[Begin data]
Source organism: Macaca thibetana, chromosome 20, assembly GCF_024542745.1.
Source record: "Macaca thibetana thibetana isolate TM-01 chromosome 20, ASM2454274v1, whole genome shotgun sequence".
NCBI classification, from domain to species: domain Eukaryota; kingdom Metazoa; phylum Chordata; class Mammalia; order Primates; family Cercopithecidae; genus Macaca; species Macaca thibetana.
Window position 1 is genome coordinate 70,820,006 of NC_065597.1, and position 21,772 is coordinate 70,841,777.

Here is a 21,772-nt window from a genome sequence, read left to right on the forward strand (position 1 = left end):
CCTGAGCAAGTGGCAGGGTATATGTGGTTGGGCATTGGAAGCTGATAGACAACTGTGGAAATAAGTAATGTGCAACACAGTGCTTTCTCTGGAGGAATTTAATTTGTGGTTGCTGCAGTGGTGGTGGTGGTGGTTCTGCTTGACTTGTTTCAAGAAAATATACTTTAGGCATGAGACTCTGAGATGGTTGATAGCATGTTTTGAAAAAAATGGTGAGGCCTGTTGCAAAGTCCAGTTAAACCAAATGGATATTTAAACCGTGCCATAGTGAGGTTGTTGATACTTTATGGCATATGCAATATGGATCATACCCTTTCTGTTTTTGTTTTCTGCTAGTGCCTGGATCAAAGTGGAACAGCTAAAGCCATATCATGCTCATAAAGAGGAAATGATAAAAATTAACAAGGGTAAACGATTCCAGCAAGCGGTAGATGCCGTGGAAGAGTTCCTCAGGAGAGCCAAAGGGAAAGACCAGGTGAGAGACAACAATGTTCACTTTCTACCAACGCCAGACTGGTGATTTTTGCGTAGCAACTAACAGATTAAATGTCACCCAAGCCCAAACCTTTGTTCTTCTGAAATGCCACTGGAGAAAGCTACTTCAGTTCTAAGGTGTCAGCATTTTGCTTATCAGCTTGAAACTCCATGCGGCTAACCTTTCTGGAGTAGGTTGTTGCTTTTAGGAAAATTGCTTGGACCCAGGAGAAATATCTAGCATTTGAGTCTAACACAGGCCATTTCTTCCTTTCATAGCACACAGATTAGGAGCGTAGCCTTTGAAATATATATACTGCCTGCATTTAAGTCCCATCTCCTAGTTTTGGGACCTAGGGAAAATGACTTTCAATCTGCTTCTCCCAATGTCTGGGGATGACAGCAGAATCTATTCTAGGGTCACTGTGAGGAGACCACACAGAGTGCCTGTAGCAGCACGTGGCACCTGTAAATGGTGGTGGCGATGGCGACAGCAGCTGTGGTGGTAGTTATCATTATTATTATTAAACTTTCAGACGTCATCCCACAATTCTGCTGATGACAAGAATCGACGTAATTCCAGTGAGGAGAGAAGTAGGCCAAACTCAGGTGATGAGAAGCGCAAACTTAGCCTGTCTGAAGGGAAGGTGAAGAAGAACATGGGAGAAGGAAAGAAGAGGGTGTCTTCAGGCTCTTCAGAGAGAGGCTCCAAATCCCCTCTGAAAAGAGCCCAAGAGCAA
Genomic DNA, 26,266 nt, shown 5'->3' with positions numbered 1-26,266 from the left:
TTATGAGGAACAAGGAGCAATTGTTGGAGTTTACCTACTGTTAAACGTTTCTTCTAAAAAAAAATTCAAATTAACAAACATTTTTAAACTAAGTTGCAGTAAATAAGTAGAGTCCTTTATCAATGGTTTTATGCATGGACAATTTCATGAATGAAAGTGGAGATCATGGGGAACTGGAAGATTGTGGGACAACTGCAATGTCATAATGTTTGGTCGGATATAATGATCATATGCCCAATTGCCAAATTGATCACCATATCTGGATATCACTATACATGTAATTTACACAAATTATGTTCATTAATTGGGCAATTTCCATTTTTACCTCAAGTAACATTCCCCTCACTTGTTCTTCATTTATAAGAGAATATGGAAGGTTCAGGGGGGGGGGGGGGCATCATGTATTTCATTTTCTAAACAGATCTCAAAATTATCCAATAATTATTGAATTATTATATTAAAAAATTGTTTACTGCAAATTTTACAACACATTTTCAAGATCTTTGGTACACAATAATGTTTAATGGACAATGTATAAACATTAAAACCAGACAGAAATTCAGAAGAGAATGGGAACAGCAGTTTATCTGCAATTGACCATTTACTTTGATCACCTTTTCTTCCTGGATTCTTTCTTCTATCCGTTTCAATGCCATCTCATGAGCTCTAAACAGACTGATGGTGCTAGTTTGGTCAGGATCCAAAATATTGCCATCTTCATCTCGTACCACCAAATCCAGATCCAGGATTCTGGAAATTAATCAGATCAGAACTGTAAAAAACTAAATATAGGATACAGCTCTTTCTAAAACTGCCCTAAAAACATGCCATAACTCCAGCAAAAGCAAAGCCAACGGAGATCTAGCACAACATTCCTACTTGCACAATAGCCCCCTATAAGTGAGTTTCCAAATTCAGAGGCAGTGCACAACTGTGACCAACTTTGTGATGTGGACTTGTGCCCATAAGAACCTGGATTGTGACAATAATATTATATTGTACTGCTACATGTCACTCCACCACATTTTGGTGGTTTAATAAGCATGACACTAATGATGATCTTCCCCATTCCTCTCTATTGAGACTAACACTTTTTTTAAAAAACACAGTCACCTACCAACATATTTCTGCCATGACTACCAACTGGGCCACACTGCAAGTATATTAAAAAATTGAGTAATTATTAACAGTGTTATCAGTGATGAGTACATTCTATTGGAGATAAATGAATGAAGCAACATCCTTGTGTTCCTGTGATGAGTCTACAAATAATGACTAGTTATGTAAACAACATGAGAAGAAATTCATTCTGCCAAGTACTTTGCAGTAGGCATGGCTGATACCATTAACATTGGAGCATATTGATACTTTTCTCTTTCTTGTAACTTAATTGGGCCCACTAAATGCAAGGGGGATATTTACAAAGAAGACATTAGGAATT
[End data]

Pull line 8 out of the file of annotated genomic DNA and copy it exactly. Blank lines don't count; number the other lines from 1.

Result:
TTATGAGGAACAAGGAGCAATTGTTGGAGTTTACCTACTGTTAAACGTTTCTTCTAAAAAAAAATTCAAATTAACAAACATTTTTAAACTAAGTTGCAGTAAATAAGTAGAGTCCTTTATCAATGGTTTTATGCATGGACAATTTCATGAATGAAAGTGGAGATCATGGGGAACTGGAAGATTGTGGGACAACTGCAATGTCATAATGTTTGGTCGGATATAATGATCATATGCCCAATTGCCAAATTGATCACCATATCTGGATATCACTATACATGTAATTTACACAAATTATGTTCATTAATTGGGCAATTTCCATTTTTACCTCAAGTAACATTCCCCTCACTTGTTCTTCATTTATAAGAGAATATGGAAGGTTCAGGGGGGGGGGGGGGCATCATGTATTTCATTTTCTAAACAGATCTCAAAATTATCCAATAATTATTGAATTATTATATTAAAAAATTGTTTACTGCAAATTTTACAACACATTTTCAAGATCTTTGGTACACAATAATGTTTAATGGACAATGTATAAACATTAAAACCAGACAGAAATTCAGAAGAGAATGGGAACAGCAGTTTATCTGCAATTGACCATTTACTTTGATCACCTTTTCTTCCTGGATTCTTTCTTCTATCCGTTTCAATGCCATCTCATGAGCTCTAAACAGACTGATGGTGCTAGTTTGGTCAGGATCCAAAATATTGCCATCTTCATCTCGTACCACCAAATCCAGATCCAGGATTCTGGAAATTAATCAGATCAGAACTGTAAAAAACTAAATATAGGATACAGCTCTTTCTAAAACTGCCCTAAAAACATGCCATAACTCCAGCAAAAGCAAAGCCAACGGAGATCTAGCACAACATTCCTACTTGCACAATAGCCCCCTATAAGTGAGTTTCCAAATTCAGAGGCAGTGCACAACTGTGACCAACTTTGTGATGTGGACTTGTGCCCATAAGAACCTGGATTGTGACAATAATATTATATTGTACTGCTACATGTCACTCCACCACATTTTGGTGGTTTAATAAGCATGACACTAATGATGATCTTCCCCATTCCTCTCTATTGAGACTAACACTTTTTTTAAAAAACACAGTCACCTACCAACATATTTCTGCCATGACTACCAACTGGGCCACACTGCAAGTATATTAAAAAATTGAGTAATTATTAACAGTGTTATCAGTGATGAGTACATTCTATTGGAGATAAATGAATGAAGCAACATCCTTGTGTTCCTGTGATGAGTCTACAAATAATGACTAGTTATGTAAACAACATGAGAAGAAATTCATTCTGCCAAGTACTTTGCAGTAGGCATGGCTGATACCATTAACATTGGAGCATATTGATACTTTTCTCTTTCTTGTAACTTAATTGGGCCCACTAAATGCAAGGGGGATATTTACAAAGAAGACATTAGGAATT